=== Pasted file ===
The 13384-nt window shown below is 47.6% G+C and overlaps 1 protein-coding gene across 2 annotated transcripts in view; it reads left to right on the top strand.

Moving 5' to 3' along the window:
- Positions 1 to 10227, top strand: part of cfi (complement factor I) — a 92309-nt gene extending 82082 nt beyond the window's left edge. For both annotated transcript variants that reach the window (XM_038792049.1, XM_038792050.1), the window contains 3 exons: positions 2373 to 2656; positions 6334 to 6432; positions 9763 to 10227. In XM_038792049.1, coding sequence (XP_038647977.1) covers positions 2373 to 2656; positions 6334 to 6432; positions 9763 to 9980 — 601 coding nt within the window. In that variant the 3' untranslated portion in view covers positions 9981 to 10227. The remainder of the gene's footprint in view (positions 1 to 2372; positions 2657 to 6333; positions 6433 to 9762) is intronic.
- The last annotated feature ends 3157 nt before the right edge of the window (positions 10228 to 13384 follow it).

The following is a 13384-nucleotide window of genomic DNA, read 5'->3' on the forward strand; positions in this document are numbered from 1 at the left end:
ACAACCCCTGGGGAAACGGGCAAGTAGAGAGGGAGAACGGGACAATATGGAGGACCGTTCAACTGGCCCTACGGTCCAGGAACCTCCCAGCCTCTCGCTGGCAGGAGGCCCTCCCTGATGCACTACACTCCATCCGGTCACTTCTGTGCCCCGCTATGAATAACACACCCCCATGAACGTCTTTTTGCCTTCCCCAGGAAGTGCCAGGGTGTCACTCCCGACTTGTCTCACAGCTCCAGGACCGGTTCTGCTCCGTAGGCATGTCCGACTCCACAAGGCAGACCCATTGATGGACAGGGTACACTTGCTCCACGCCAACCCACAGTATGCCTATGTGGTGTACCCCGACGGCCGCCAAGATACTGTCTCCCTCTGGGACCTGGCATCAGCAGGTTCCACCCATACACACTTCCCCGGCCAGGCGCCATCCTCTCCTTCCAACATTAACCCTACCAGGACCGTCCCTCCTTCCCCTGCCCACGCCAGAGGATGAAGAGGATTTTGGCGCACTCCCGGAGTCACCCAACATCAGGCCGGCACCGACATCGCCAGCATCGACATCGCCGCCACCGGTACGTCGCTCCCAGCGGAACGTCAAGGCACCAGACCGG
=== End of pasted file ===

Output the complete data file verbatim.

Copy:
The 13384-nt window shown below is 47.6% G+C and overlaps 1 protein-coding gene across 2 annotated transcripts in view; it reads left to right on the top strand.

Moving 5' to 3' along the window:
- Positions 1 to 10227, top strand: part of cfi (complement factor I) — a 92309-nt gene extending 82082 nt beyond the window's left edge. For both annotated transcript variants that reach the window (XM_038792049.1, XM_038792050.1), the window contains 3 exons: positions 2373 to 2656; positions 6334 to 6432; positions 9763 to 10227. In XM_038792049.1, coding sequence (XP_038647977.1) covers positions 2373 to 2656; positions 6334 to 6432; positions 9763 to 9980 — 601 coding nt within the window. In that variant the 3' untranslated portion in view covers positions 9981 to 10227. The remainder of the gene's footprint in view (positions 1 to 2372; positions 2657 to 6333; positions 6433 to 9762) is intronic.
- The last annotated feature ends 3157 nt before the right edge of the window (positions 10228 to 13384 follow it).

The following is a 13384-nucleotide window of genomic DNA, read 5'->3' on the forward strand; positions in this document are numbered from 1 at the left end:
ACAACCCCTGGGGAAACGGGCAAGTAGAGAGGGAGAACGGGACAATATGGAGGACCGTTCAACTGGCCCTACGGTCCAGGAACCTCCCAGCCTCTCGCTGGCAGGAGGCCCTCCCTGATGCACTACACTCCATCCGGTCACTTCTGTGCCCCGCTATGAATAACACACCCCCATGAACGTCTTTTTGCCTTCCCCAGGAAGTGCCAGGGTGTCACTCCCGACTTGTCTCACAGCTCCAGGACCGGTTCTGCTCCGTAGGCATGTCCGACTCCACAAGGCAGACCCATTGATGGACAGGGTACACTTGCTCCACGCCAACCCACAGTATGCCTATGTGGTGTACCCCGACGGCCGCCAAGATACTGTCTCCCTCTGGGACCTGGCATCAGCAGGTTCCACCCATACACACTTCCCCGGCCAGGCGCCATCCTCTCCTTCCAACATTAACCCTACCAGGACCGTCCCTCCTTCCCCTGCCCACGCCAGAGGATGAAGAGGATTTTGGCGCACTCCCGGAGTCACCCAACATCAGGCCGGCACCGACATCGCCAGCATCGACATCGCCGCCACCGGTACGTCGCTCCCAGCGGAACGTCAAGGCACCAGACCGG